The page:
In days past, jawboning from Presidents and central banks was often enough to stem a financial markets selloff. Not anymore.

Over the last two weeks, President Barack Obama, ECB President Jean-Claude Trichet, Fed Chairman Ben Bernanke, and the G-7's leadership have all appeared ineffective in heading off market turmoil.

On Wednesday, markets around the world sold off -- this time in reaction to concerns about the stability of major French banks. This wiped out a relief rally that lasted all of two hours the previous day trigged by a U.S. Federal Reserve statement.

For veterans of Wall Street, this is uncharacteristic, as they could once count on public servants, who had lasting influence on setting the market tone, if not directing it higher for more than just a few hours.

People "want to hear the truth. They don't want people blowing smoke. They want to hear the truth and ultimately the market exposes the truth," said Ken Polcari, managing director at ICAP Equities, a NYSE floor broker.

This may go some distance to explaining the market's sour reaction to the deal that raised the debt ceiling. Many investors were expecting a rally out of relief once U.S. lawmakers put the finishing touches on a zero-hour deal to raise the U.S. debt limit on August 2.

It didn't happen; much the opposite, and stocks have been stumbling since. Obama's compromise with Republicans, who promised again to fight subsequent increases in the debt ceiling with demands for additional spending cuts, may have set a disturbing precedent for those in the market.

Selling picked up Monday after Obama spoke after Standard & Poor's downgraded the U.S. triple-A credit rating--which S&P partially attributed to lack of confidence in lawmakers.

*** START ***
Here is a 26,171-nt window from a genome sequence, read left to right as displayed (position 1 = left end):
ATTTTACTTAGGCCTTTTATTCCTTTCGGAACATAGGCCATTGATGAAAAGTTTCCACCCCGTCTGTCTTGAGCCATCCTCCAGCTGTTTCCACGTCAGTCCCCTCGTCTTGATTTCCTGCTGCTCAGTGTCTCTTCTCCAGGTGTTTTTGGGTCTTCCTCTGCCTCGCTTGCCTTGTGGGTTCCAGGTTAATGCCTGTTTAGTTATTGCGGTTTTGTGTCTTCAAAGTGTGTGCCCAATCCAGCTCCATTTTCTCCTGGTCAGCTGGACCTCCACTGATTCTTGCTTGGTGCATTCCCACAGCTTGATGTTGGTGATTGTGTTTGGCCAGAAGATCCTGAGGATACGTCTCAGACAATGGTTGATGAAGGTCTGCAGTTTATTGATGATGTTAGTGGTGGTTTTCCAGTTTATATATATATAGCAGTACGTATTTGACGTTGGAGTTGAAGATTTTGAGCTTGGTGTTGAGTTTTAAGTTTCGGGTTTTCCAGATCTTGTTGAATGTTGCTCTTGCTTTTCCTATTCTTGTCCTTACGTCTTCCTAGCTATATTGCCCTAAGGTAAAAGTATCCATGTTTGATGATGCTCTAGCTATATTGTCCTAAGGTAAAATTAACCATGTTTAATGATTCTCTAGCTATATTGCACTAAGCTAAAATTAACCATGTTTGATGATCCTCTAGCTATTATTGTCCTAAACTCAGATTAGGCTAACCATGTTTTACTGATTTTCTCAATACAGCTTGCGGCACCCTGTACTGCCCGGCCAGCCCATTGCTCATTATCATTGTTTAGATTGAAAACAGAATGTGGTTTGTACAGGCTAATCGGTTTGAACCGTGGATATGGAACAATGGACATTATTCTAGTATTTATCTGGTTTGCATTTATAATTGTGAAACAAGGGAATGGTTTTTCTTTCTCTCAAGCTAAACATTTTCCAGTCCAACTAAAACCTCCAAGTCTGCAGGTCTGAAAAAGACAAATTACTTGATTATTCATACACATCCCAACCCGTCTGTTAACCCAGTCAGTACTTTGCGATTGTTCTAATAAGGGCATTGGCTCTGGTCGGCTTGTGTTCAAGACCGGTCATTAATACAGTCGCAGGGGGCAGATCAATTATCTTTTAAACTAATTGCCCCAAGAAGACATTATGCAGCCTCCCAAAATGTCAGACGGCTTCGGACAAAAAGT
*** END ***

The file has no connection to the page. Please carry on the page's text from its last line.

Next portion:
"Obama has no capacity for dealing with (Congress) and he mistakenly thought they would do the right thing," said Seth Glickenhaus, founder of Glickenhaus & Co. in New York.

He would know. Glickenhaus has been a fixture on Wall Street for 77 of his 97 years, having started on Wall Street in 1934. He said certain presidents, including Franklin D. Roosevelt -- who he said "had a gift for gaining the confidence of the public" -- and Lyndon Johnson, influenced people and markets in ways Obama does not.

As he sees it, Obama is speaking too much rather than using the power of his office to have a greater impact.

"He is far too conciliatory and too weak in his approaches," said Glickenhaus.

More recent examples of officials who had a calming influence on the market include former Treasury Secretary Robert Rubin, who cemented his reputation during the Mexican "Tequila" currency crisis in December 1994, one that lasted through his tenure during the Clinton administration.

Even last year's speech in Jackson Hole, Wyo., when Bernanke first hinted at a second round of quantitative easing support, the market took it as a jolt of confidence.

BIG MARKETS DWARF OFFICIAL WORDS

Some of the reasons officials have less sway on the markets is sheer size. A generation or so ago, a statement from rich industrialized nations was enough to move the market, backed up by intervention in currency markets or the mere threat of action.

Examples included the Plaza Accord of 1985 or the Louvre Accord two years later, statements that helped change the course of the U.S. dollar.

But as markets got bigger, officialdom became less powerful, and in the current environment, there's very little the presidents, finance officials or central bankers can do.

If nothing else, it reflects the fact that policymakers have few tools left to help markets now.

Confidence in the ability of U.S. and European policymakers to stem sagging growth or Europe's debt crisis has all but evaporated after several short-term fixes.

Interest rates are at record lows, there is no money for massive spending projects, and politicians are focused on austerity rather than throwing money at the problem of slow growth.

In 2010, Bernanke still had a few magic tricks. As another meeting in Jackson Hole approaches, it's notable that most of the stock-market rally that occurred in the wake of his speech there a year ago has evaporated.

"Where does Bernanke go next?" asked Paul Mendelsohn, chief investment strategist at Windham Financial Services in Charlotte, Vt.

"I have no idea where they go from here. They are clearly going to have to try something -- but what it is and when they pull the trigger -- I'm not seeing it."